The 2020 presidential election may be the first in which a candidate has campaigned to delegitimize the results before the first ballot was cast. But for the U.S. Cybersecurity and Infrastructure Security Agency and other federal agencies, it’s the culmination of four years of preparation to keep the election safe.
“We've got a lot of confidence that the ballot's as secure as it's ever been,” said CISA’s director, Chris Krebs. “We've been working on this for three-and-a-half years.”
CISA and its partner agencies on election security, like the FBI and National Security Agency, are keen to avoid a repeat of 2016, when Russian military intelligence hacked the Illinois voter registration database and those of two Florida counties in the months leading up to that election.
With few procedures or lines of communication among federal, state and local governments, Illinois and the Florida counties were caught unaware. Federal agencies did not have a way to clearly communicate the threats they were seeing, and the public did not learn the extent of what had happened until years later.
President Donald Trump has repeatedly said in public and on social media that the 2020 election would somehow be “rigged.” In his televised debate with former Vice President Joe Biden on Sept. 29, Trump insisted without evidence that the election was a “fraud and a sham.”
Some of those sentiments are reflected in public opinion. According to an NBC/SurveyMonkey poll in August, a majority of Americans, 55 percent, said they were not confident in the fairness of the election. Since then, Trump, who is trailing Biden in most national polls, has repeated his unsubstantiated claims.
But officials at multiple levels of government have contradicted him. On Thursday, the FBI tweeted a nine-minute video, in which Director Christopher Wray, Krebs and two other agency heads talk about their commitment to safeguarding the election. Unlike most of the FBI’s informational materials about election safety, which struggle to gain much attention with the public, the video racked up more than 1.4 million views.
And in a livestreamed CISA event Wednesday, Homeland Security Director Chad Wolf, who has been accused of catering to Trump, described a very different scenario than that posed by the president.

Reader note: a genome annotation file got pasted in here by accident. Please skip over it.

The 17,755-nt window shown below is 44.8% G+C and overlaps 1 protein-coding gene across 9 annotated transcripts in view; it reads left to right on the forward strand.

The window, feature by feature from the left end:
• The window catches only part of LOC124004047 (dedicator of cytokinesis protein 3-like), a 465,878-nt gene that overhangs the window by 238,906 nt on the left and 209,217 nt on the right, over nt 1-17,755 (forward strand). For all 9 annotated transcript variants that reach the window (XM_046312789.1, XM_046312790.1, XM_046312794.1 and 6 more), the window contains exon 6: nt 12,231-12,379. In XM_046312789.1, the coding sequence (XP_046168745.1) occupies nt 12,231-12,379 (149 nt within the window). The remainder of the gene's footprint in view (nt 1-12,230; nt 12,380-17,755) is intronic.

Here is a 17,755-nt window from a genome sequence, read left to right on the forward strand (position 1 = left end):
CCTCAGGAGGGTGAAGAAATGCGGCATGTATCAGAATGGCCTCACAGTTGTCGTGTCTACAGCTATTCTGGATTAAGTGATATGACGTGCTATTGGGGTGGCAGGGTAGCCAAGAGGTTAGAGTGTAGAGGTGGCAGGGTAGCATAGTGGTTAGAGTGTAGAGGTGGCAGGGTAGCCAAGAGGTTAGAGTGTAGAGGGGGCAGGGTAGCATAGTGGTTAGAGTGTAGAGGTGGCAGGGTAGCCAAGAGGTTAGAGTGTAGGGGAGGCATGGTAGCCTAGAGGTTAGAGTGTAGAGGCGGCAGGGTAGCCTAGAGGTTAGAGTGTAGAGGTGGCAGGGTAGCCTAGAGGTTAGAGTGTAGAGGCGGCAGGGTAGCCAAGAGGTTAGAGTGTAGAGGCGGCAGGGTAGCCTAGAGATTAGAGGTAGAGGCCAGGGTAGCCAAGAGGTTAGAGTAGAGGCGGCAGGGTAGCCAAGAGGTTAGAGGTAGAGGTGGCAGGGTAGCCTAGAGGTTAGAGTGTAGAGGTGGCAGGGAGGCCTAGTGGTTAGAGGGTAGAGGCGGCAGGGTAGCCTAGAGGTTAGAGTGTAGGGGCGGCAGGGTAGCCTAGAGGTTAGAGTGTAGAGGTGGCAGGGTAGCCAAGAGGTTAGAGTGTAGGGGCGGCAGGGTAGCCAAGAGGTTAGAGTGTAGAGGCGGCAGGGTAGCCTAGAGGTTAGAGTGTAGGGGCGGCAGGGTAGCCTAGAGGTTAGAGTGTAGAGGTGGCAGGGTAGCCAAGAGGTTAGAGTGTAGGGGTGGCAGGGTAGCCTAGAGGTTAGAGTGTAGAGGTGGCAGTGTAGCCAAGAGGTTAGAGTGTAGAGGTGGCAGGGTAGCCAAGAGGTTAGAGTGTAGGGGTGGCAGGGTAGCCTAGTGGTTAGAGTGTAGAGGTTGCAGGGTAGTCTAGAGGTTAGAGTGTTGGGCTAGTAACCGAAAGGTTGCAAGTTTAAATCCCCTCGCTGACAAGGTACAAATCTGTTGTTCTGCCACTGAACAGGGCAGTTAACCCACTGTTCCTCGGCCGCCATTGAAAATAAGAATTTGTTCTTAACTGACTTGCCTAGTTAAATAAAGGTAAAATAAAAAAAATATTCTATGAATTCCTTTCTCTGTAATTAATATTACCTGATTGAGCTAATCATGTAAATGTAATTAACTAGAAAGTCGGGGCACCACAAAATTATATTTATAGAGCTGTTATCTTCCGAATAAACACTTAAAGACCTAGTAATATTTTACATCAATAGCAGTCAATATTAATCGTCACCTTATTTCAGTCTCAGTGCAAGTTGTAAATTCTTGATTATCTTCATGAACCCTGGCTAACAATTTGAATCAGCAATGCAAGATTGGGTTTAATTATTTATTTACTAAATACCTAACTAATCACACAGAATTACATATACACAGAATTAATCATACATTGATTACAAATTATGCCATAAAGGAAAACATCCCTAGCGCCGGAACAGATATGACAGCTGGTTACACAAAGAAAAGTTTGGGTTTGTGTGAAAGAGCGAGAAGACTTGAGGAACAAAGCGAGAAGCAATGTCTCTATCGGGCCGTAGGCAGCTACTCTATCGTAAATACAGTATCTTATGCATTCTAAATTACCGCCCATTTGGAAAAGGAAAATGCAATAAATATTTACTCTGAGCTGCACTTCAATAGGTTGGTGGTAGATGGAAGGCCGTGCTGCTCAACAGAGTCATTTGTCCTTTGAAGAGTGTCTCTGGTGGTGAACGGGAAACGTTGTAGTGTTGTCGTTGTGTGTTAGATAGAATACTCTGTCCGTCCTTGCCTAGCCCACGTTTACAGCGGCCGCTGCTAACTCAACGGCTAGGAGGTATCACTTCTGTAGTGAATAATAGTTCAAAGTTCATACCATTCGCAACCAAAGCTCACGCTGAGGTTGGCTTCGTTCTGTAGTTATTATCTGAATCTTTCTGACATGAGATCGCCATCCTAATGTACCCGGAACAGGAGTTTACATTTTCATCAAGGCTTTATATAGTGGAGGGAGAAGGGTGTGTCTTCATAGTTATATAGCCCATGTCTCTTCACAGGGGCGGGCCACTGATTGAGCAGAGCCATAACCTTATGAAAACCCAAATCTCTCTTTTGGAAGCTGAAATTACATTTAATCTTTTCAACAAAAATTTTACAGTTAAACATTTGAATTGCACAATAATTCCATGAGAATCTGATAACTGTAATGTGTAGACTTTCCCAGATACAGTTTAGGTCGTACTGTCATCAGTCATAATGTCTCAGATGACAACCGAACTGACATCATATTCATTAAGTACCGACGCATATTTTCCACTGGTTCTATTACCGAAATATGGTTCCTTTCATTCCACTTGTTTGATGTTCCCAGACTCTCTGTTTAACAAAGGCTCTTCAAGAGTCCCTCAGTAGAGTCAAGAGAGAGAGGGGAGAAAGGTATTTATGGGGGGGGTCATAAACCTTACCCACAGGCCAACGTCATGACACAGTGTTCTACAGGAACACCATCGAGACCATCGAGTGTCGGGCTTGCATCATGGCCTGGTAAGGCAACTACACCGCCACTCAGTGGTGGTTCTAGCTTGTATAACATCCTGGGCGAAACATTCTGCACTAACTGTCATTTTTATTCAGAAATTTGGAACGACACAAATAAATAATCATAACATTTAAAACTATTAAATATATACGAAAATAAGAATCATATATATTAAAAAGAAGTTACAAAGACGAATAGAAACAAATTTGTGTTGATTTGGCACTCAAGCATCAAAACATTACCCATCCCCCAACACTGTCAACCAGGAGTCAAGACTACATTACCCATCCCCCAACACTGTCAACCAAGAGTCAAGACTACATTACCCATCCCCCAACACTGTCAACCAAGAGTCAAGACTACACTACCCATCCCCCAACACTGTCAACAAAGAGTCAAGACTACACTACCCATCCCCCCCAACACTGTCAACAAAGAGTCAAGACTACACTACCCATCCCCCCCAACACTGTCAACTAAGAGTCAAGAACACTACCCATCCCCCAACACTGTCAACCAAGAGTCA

“We believe preserving the integrity of this indispensable American tradition is pivotal in the administration's commitment to putting America First,” Wolf said in his prepared remarks. “With this administration's full support and backing, the men and women of CISA have traveled across the country, building relationships with state and local officials who manage these critical systems.”
Between 2017 and the beginning of 2020, CISA and other election officials were concerned about the possibility of hackers attacking the election’s integrity. CISA dispatched its senior cybersecurity advisor, Matt Masterson, around the country to meet with state and local election officials who may have been previously reluctant to embrace its offer of free cybersecurity services.
Mac Warner, secretary of state in West Virginia, said Masterson’s hiring signaled to states that federal officials were willing to be election partners rather than simply recipients of election intelligence.
“Really, the change came when Matt Masterson came on board,” Warner said. “Having been an election official himself, he wasn’t so tight-fisted with the information. He understood the necessity of having that.”
But as the coronavirus hit in the spring, CISA pivoted to partnering with the Election Assistance Commission to prepare states for a massive, rapid shift to voting by mail and in-person under guidelines set by the Centers for Disease Control and Prevention.
Karen Brinson Bell, the top election official in North Carolina, said the assistance has been instrumental in helping her team get trained and ready.
“They have provided us not only with responses to situations, but proactively help us to prepare for the election,” she said. “We actually just had CISA conduct a series of trainings with our county board of election directors and staff to help them be more knowledgeable about ransomware, about misinformation and disinformation.”
Krebs cannot promise that nothing will be hacked between now and the time the 2020 election results are certified. On Friday evening, his agency put out an alert that potential nation-state hackers were exploiting a vulnerability in state and local government networks across the country, which could potentially be used to gain control over county websites that display voter information.
Instead, he says, the U.S. has resilience measures in place to keep a potential hack from spiraling out of control.
“We've got a number of concerns about potential disruptive activities that could happen in the next several weeks and even beyond Nov. 3,” Kreb said “And some sort of ransomware or other attack that brings down a system is something that we've been thinking about.
“We have incident response plans in place,” he added. “We're ready for just about anything.”
The biggest threat is the misconception that the election is invalid, he said.
“My top concern right now is the American people lose confidence in the vote,” Krebs said. “And that's why we have been messaging. The American people need to have confidence that it's not a single point of failure in the election process.”